Microbiologically Influenced Corrosion (MIC): Common pitfalls

Uncover the roles and challenges of MIC and MID, focusing on electrochemical processes and microbial impacts.


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Microbiologically influenced corrosion (MIC). Cross-section of a heavily corroded pipe with extensive rust and material degradation.

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Author: Dr. Reza Javaherdashti. Eninco Engineering BV. The Netherlands

INSPENET’s collaboration and knowledge platform plays a key role in providing a space to share innovative ideas and perspectives with practitioners and academics from around the world. It also provides access to valuable information and new perspectives that contribute to the continuous advancement of corrosion management.

In this context, we are pleased to welcome such a prestigious guest Dr. Reza Javaherdashti, from Eninco Engineering BV in the Netherlands. Scientist recognized in UK, Netherlands and USA, as a leader in Microbiologically Influenced Corrosion (MIC) management, Dr. Reza offers insight into the challenges and opportunities in this constantly evolving field.

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For Inspenet as a scientific and technological information network it is important to present his article entitled “Microbiologically Influenced Corrosion (MIC): Common Mistakes“. Below is a summary of his professional career in the area of corrosion.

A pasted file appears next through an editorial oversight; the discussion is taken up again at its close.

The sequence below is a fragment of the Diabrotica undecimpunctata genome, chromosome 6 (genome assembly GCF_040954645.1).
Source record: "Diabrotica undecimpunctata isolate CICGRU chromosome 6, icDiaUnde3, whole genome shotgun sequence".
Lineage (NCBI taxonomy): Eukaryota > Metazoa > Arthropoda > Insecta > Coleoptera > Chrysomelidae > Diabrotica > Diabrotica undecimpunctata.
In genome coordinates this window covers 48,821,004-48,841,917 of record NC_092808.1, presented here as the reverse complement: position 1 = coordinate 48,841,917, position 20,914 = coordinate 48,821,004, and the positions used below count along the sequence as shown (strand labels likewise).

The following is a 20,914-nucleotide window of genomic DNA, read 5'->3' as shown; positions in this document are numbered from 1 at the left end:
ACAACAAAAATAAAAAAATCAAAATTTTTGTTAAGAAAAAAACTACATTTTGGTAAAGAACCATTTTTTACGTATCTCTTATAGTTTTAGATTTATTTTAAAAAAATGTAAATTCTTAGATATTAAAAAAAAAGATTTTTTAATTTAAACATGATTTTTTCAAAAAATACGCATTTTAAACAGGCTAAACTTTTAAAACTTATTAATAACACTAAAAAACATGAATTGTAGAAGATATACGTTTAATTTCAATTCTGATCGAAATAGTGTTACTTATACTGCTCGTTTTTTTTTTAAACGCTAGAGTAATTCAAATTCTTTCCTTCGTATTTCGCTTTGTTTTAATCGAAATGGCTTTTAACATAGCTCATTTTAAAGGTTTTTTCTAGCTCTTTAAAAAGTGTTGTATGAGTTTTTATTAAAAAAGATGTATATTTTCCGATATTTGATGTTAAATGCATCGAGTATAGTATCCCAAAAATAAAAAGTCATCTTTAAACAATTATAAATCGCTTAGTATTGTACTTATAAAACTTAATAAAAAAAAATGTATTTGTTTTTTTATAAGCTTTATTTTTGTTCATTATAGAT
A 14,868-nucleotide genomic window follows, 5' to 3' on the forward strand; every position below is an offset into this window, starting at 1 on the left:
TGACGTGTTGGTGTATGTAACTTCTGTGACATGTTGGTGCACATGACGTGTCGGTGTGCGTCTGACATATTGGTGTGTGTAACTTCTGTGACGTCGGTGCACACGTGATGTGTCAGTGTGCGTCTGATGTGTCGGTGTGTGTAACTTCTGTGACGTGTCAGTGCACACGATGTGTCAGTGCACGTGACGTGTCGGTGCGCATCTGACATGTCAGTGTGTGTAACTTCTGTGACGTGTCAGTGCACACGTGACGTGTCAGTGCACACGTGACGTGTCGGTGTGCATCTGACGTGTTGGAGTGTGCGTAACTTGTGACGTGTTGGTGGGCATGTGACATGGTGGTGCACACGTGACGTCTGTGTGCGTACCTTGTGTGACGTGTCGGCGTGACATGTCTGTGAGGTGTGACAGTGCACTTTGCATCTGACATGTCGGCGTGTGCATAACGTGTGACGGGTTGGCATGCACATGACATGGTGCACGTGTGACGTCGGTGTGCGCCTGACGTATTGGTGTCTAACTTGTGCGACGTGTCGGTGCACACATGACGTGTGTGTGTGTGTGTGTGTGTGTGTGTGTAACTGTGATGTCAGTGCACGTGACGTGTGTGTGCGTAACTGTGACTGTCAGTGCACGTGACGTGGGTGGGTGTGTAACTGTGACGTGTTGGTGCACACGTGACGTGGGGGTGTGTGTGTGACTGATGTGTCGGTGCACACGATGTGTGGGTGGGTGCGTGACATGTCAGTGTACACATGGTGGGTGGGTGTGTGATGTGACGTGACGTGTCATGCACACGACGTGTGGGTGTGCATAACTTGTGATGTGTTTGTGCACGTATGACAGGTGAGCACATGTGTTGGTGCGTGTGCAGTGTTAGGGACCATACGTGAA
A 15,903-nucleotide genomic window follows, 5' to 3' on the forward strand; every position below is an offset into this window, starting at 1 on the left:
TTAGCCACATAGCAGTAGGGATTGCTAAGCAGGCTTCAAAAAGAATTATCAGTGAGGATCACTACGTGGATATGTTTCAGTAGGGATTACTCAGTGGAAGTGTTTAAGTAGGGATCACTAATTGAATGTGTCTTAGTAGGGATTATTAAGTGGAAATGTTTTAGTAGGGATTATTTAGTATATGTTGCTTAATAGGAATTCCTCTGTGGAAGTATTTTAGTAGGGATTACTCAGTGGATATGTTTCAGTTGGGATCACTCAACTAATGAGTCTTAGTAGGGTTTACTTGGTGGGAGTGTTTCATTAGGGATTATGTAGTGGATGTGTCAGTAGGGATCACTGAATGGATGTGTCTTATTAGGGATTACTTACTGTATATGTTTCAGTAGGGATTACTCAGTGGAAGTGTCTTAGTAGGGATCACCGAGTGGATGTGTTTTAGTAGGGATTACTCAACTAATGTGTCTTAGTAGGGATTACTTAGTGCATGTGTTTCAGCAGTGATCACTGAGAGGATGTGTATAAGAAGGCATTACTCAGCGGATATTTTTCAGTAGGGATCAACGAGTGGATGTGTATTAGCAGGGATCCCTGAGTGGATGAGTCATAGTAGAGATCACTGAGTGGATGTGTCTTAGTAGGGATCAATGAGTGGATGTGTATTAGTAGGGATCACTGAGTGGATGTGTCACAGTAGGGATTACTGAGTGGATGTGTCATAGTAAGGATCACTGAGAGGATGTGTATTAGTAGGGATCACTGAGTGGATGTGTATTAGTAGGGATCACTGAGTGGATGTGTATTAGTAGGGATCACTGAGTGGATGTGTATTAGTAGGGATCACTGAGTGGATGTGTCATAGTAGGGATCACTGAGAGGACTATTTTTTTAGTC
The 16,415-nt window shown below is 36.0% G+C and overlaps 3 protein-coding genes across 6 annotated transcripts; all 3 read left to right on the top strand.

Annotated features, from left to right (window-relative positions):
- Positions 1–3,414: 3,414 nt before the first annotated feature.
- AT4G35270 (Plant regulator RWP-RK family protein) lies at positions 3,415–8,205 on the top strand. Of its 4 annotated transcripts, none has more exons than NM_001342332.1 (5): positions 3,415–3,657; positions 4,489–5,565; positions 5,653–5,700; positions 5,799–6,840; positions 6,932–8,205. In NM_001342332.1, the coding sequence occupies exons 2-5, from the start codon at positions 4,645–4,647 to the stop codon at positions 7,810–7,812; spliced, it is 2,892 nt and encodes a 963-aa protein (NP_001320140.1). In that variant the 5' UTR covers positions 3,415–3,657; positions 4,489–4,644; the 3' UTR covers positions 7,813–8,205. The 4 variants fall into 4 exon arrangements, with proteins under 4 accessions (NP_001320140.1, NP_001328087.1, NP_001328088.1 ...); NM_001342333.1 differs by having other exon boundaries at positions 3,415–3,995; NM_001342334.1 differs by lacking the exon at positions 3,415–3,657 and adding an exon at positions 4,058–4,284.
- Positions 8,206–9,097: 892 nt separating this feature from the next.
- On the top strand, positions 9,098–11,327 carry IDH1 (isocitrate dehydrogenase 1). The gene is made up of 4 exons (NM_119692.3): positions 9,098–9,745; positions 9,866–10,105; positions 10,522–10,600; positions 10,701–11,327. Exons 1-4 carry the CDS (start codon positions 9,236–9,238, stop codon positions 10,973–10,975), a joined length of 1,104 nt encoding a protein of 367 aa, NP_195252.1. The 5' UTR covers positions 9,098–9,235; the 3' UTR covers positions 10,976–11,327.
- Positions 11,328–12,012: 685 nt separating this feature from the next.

Dr. Reza Javaherdashti is a leading expert in corrosion research, specializing in Microbiologically Influenced Corrosion (MIC). With more than 25 years of experience, he has been actively involved in more than 400 corrosion management projects worldwide, with a special focus on MIC since 1993. As a lecturer and scientist in MIC, he has given more than 5000 hours of training and has written numerous articles and books on the subject. As a consultant, he has collaborated with leading companies in several countries, contributing to the advancement of corrosion understanding and management.

We hope that this article, based on Dr. Reza Javaherdashti’s experience and expertise, will inspire new approaches and solutions for effective management of Microbiologically Influenced Corrosion in various industrial applications and also, that this collaboration can motivate many other people to share experiences, studies, and/or developed articles that can help many individuals within the professional community.

Inspenet is pleased to share this excellent article by Dr. Reza.


All engineers are involved in making things, we corrosion experts, however, care about how to extend structure’s useful life and provide safety of production processes of any kind. These days almost everyone knows about corrosion costs thanks to many publications on the subject.

Corrosion is to address loss of mechanical strength of metals. It is not including non-metals. The reason is that for (electrochemical) corrosion to happen one needs three essential elements: an anode which is the site from which electrons are liberated and migrate towards the cathode. When the electrons that have been added to the metal during extractive metallurgy processes are absorbed by the cathode, an electrical current is created. For metals and according to Faraday’s law, the numerical value of the current density, measured in A/m2, is equal to the rate at which the thickness of the metal in question is being lost.